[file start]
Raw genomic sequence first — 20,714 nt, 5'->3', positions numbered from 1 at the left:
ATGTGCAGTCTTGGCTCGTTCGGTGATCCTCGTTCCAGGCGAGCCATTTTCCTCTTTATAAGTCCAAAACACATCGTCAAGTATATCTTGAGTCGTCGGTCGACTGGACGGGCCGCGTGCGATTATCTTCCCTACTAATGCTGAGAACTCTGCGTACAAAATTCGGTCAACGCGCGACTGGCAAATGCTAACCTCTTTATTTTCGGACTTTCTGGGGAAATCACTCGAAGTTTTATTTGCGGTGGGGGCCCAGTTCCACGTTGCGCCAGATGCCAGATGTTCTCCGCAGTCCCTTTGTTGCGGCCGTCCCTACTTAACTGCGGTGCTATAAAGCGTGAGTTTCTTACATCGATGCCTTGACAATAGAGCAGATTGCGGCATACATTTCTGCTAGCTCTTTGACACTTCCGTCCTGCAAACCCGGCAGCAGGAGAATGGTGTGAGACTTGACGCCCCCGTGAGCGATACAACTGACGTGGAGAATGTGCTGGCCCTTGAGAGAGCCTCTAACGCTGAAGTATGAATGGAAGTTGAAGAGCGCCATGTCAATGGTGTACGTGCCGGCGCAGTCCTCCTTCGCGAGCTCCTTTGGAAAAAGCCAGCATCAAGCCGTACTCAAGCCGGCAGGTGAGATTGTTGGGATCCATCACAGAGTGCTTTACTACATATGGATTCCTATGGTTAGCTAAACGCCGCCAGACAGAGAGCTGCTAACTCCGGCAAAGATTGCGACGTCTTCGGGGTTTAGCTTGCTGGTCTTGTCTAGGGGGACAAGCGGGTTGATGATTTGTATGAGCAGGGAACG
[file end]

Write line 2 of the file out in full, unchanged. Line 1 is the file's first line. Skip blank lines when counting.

ATGTGCAGTCTTGGCTCGTTCGGTGATCCTCGTTCCAGGCGAGCCATTTTCCTCTTTATAAGTCCAAAACACATCGTCAAGTATATCTTGAGTCGTCGGTCGACTGGACGGGCCGCGTGCGATTATCTTCCCTACTAATGCTGAGAACTCTGCGTACAAAATTCGGTCAACGCGCGACTGGCAAATGCTAACCTCTTTATTTTCGGACTTTCTGGGGAAATCACTCGAAGTTTTATTTGCGGTGGGGGCCCAGTTCCACGTTGCGCCAGATGCCAGATGTTCTCCGCAGTCCCTTTGTTGCGGCCGTCCCTACTTAACTGCGGTGCTATAAAGCGTGAGTTTCTTACATCGATGCCTTGACAATAGAGCAGATTGCGGCATACATTTCTGCTAGCTCTTTGACACTTCCGTCCTGCAAACCCGGCAGCAGGAGAATGGTGTGAGACTTGACGCCCCCGTGAGCGATACAACTGACGTGGAGAATGTGCTGGCCCTTGAGAGAGCCTCTAACGCTGAAGTATGAATGGAAGTTGAAGAGCGCCATGTCAATGGTGTACGTGCCGGCGCAGTCCTCCTTCGCGAGCTCCTTTGGAAAAAGCCAGCATCAAGCCGTACTCAAGCCGGCAGGTGAGATTGTTGGGATCCATCACAGAGTGCTTTACTACATATGGATTCCTATGGTTAGCTAAACGCCGCCAGACAGAGAGCTGCTAACTCCGGCAAAGATTGCGACGTCTTCGGGGTTTAGCTTGCTGGTCTTGTCTAGGGGGACAAGCGGGTTGATGATTTGTATGAGCAGGGAACG